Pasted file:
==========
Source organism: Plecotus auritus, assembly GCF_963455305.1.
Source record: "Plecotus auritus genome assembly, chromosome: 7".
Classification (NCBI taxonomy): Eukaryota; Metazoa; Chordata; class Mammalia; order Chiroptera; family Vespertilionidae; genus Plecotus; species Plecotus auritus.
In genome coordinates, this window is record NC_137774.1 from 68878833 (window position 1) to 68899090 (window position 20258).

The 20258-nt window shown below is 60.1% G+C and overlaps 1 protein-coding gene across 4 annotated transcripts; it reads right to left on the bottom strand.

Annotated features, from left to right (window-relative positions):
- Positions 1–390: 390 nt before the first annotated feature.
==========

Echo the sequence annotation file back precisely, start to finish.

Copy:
Source organism: Plecotus auritus, assembly GCF_963455305.1.
Source record: "Plecotus auritus genome assembly, chromosome: 7".
Classification (NCBI taxonomy): Eukaryota; Metazoa; Chordata; class Mammalia; order Chiroptera; family Vespertilionidae; genus Plecotus; species Plecotus auritus.
In genome coordinates, this window is record NC_137774.1 from 68878833 (window position 1) to 68899090 (window position 20258).

The 20258-nt window shown below is 60.1% G+C and overlaps 1 protein-coding gene across 4 annotated transcripts; it reads right to left on the bottom strand.

Annotated features, from left to right (window-relative positions):
- Positions 1–390: 390 nt before the first annotated feature.